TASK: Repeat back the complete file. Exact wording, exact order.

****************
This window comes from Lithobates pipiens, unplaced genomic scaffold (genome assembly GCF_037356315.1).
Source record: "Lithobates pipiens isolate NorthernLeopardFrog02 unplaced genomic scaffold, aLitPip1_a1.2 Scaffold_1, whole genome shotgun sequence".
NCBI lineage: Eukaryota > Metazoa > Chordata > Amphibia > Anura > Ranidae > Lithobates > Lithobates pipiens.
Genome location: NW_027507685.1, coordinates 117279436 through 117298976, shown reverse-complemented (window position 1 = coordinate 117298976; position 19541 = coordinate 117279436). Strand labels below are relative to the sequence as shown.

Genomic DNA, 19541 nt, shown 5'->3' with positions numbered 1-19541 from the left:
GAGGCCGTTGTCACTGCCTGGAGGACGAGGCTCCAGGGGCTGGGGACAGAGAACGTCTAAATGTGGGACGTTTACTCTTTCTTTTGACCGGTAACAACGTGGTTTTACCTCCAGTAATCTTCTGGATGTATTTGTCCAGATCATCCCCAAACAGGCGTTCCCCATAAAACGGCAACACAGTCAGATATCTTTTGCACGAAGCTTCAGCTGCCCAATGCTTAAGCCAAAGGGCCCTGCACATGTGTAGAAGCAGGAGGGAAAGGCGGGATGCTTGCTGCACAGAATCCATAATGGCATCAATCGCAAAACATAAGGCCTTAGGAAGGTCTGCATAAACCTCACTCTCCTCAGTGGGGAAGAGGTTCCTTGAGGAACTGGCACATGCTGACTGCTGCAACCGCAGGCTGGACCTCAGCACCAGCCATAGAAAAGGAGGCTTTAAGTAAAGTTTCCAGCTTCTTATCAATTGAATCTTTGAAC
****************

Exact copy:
This window comes from Lithobates pipiens, unplaced genomic scaffold (genome assembly GCF_037356315.1).
Source record: "Lithobates pipiens isolate NorthernLeopardFrog02 unplaced genomic scaffold, aLitPip1_a1.2 Scaffold_1, whole genome shotgun sequence".
NCBI lineage: Eukaryota > Metazoa > Chordata > Amphibia > Anura > Ranidae > Lithobates > Lithobates pipiens.
Genome location: NW_027507685.1, coordinates 117279436 through 117298976, shown reverse-complemented (window position 1 = coordinate 117298976; position 19541 = coordinate 117279436). Strand labels below are relative to the sequence as shown.

Genomic DNA, 19541 nt, shown 5'->3' with positions numbered 1-19541 from the left:
GAGGCCGTTGTCACTGCCTGGAGGACGAGGCTCCAGGGGCTGGGGACAGAGAACGTCTAAATGTGGGACGTTTACTCTTTCTTTTGACCGGTAACAACGTGGTTTTACCTCCAGTAATCTTCTGGATGTATTTGTCCAGATCATCCCCAAACAGGCGTTCCCCATAAAACGGCAACACAGTCAGATATCTTTTGCACGAAGCTTCAGCTGCCCAATGCTTAAGCCAAAGGGCCCTGCACATGTGTAGAAGCAGGAGGGAAAGGCGGGATGCTTGCTGCACAGAATCCATAATGGCATCAATCGCAAAACATAAGGCCTTAGGAAGGTCTGCATAAACCTCACTCTCCTCAGTGGGGAAGAGGTTCCTTGAGGAACTGGCACATGCTGACTGCTGCAACCGCAGGCTGGACCTCAGCACCAGCCATAGAAAAGGAGGCTTTAAGTAAAGTTTCCAGCTTCTTATCAATTGAATCTTTGAAC